Australian Foreign Minister Julie Bishop has said the United States must play an even greater role as the ‘indispensable strategic power’ preserving stability in the Asia-Pacific, given that many of the region’s countries are in a ‘strategic holding pattern’ amid widespread uncertainty over US foreign policy under President Donald Trump.
Ms Bishop made the comments as she gave the 28th Fullerton Lecture in Singapore on March 13. In an oblique swipe at President Donald Trump’s comments about getting US allies to bear a bigger share of the costs associated with their defence, she said: ‘The United States is obliged to use its power and influence to provide public security goods to the region and not simply assume its narrow national interests.’
During a recent visit to Washington, Ms Bishop met senior members of the Trump administration, including Vice President Mike Pence, Secretary of State Rex Tillerson, and National Security Advisor General H.R. McMaster. They discussed regional challenges and the avenues in which the United States could become more engaged in the Indo-Pacific.
Ms Bishop stressed that many of the region’s nations waiting for evidence the United States and its security allies and partners can continue to play the leading role in preserving regional peace. ‘If stability and prosperity are to continue the United States must play and even greater role as the indispensable strategic power in the Indo-Pacific,’ she said.
In her address Ms Bishop focused on the challenges and opportunities of globalisation in the Indo-Pacific. Her remarks centred on the pillars of democracy, a rules-based order underwritten by the US, and the role ASEAN can play as leader of a rules-based order in Southeast Asia.
Ms Bishop acknowledged that the region faces uncertain times, and assumptions about the continued rules-based order are even less certain following the United Kingdom’s exit from the European Union and Russia’s annexation of Crimea. While the region needs to be clear-eyed about the challenges facing it, she urged her audience to remain optimistic and ‘embrace change, rather than fear it.’ She also said history showed that when ‘might makes right’ prevailed, nations were set on paths towards conflict. The better alternative, Ms Bishop argued, was ‘the existing rules-based global order which has served this region remarkably well’ and underpinned Asia’s economic miracles.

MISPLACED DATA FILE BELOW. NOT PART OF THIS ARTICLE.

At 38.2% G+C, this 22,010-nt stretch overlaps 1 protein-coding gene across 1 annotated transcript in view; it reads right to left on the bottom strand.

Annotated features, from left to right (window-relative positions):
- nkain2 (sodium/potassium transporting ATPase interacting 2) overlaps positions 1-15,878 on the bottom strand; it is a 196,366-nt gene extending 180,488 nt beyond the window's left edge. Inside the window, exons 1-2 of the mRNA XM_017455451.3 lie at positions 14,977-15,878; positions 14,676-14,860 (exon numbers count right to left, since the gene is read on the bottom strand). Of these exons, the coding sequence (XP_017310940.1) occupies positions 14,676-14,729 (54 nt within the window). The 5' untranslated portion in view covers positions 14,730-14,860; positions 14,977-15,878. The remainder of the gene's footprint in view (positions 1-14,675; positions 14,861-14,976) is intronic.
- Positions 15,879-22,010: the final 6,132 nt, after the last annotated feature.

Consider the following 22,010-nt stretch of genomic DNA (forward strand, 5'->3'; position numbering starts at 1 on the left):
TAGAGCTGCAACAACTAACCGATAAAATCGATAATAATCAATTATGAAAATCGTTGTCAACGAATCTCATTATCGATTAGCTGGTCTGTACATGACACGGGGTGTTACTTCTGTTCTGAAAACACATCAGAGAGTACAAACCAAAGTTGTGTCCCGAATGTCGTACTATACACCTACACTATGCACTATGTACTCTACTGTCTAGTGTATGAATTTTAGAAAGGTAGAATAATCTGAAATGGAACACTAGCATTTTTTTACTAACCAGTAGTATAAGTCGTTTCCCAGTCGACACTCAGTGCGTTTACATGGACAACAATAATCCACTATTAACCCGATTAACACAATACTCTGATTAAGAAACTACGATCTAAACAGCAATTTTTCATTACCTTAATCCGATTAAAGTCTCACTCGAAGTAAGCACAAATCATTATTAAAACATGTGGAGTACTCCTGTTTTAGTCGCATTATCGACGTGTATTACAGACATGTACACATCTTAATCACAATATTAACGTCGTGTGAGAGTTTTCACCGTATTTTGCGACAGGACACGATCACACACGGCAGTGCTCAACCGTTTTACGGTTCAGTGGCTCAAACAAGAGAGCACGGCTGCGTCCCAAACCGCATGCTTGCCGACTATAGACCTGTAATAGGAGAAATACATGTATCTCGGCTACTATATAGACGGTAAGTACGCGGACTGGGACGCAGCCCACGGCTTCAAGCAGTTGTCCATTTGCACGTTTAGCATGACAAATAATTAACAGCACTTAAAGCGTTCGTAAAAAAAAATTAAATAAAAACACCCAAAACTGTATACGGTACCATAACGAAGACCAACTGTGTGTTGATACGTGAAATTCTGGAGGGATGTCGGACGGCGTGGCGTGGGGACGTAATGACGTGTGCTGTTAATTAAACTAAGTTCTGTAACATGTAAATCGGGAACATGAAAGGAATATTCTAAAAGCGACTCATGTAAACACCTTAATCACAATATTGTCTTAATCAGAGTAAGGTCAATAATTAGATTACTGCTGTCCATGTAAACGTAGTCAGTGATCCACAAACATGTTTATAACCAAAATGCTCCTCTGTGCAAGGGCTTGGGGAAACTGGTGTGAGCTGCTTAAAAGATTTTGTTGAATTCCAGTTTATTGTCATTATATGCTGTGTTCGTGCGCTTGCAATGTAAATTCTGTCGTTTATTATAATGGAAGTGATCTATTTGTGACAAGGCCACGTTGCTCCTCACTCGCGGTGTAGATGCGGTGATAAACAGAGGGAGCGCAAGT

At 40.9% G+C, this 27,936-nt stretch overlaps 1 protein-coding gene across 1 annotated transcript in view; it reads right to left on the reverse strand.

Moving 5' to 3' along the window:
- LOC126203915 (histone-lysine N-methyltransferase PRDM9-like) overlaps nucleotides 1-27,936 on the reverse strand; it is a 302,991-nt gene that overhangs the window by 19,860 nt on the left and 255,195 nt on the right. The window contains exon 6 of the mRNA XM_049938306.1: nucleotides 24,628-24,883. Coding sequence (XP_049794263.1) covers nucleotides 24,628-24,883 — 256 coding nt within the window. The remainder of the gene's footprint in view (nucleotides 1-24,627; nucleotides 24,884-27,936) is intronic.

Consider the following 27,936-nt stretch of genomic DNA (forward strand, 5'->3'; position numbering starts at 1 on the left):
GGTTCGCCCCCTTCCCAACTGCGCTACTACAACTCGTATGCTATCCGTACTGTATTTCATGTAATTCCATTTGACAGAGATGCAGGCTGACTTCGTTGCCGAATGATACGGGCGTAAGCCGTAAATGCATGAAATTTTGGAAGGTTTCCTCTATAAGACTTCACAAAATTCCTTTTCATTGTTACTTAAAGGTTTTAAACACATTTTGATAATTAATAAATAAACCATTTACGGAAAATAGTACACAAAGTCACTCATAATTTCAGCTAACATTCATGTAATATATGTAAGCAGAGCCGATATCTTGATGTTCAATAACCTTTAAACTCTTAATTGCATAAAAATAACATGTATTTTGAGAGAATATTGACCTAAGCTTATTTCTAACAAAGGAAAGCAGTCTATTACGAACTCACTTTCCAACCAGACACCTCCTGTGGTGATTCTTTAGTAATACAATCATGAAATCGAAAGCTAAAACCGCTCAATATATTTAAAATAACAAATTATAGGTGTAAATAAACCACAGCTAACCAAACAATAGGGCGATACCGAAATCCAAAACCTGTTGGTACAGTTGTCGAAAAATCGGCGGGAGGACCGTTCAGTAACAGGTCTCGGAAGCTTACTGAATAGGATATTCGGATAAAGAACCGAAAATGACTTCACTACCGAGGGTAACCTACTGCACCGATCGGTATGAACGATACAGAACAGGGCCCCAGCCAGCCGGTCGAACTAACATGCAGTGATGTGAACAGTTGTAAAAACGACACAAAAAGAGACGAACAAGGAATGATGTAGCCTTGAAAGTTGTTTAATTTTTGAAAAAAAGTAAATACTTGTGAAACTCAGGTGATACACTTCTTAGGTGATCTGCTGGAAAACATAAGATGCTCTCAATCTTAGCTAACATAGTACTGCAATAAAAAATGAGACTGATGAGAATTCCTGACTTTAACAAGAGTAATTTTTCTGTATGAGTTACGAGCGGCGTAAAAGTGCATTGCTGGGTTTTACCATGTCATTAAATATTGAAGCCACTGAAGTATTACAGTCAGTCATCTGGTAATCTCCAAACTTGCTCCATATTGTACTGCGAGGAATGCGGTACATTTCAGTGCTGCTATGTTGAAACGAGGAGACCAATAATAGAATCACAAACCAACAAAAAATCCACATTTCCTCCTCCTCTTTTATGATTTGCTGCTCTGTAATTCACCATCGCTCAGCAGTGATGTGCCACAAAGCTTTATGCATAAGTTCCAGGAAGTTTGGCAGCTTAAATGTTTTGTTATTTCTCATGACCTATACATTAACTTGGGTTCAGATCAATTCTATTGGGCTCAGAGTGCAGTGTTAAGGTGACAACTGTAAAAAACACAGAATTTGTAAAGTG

Ms Bishop said that ASEAN has an opportunity to lead in this context, through the advocacy of a rules-based order which protects the interests of the larger and smaller nations that makes up its membership. Democracy is one of the core values of the ASEAN charter, and she urged ASEAN members to champion democratic norms and institutions throughout the Indo-Pacific.
She said: ‘ASEAN should never underestimate the moral force it can exert in the form of collective diplomatic pressure on countries that might think or behave differently. We have no option but to preserve and strengthen the liberal rules-based order if peace, stability, and prosperity [are] to continue.’
Ms Bishop noted that globalisation stemming from technological innovation has resulted in a real-time, globally connected market that causes the world to grow ever-smaller. The Indo-Pacific region has welcomed these advances as a way to rapidly increase economic growth. Countries such as Singapore, Japan, South Korea, Taiwan, Malaysia, Thailand have benefited from such changes. China, Vietnam, Indonesia, and Bangladesh have since joined this group, and India and Myanmar will likely be next.
Challenges remain, however, as the orthodox export-orientated model faces increased competition. Ms Bishop said: ‘There are now too many countries and too many firms making too many products for too few consumers.’
Even a rising Indo-Pacific cannot negate the coming shortage in global consumer demand, an ingredient central to this export-led growth model. Global technological advances will only intensify competition. Ms Bishop noted that strategic competition is also occurring due to the large increase of wealth throughout the Indo-Pacific. Military expenditure in Asia grew by 5.5% during the 2015–2016 period, outpacing the overall 1% global increase in military spending. By 2020, combined military budgets in the Indo-Pacific will reach approximately US$600 billion, matching the US for the first time.
These rising powers may exert their new found strength to challenge existing territorial or strategic boundaries, or impose their will on weaker states, leading to tension. If this tension leads to conflict, the minister said such an outcome would disrupt ‘the great momentum toward greater prosperity that all countries cherish’.
Questions from the audience centred on Ms Bishop’s meeting with senior appointees of the Trump administration, coalition policy in Iraq and Syria, China’s place in the future rules-based global order, Australia’s Foreign Policy White Paper, and the issue of cross-border pollution.
Report by Bradley Wood.
Julie Bishop is the Minister for Foreign Affairs in Australia's Federal Coalition Government. She is also the Deputy Leader of the Liberal Party and has served as the Member for Curtin, Western Australia in the House of Representatives since 1998.
This event was chaired by Dr Tim Huxley, Executive Director, IISS–Asia. It took place at the Fullerton Hotel in Singapore.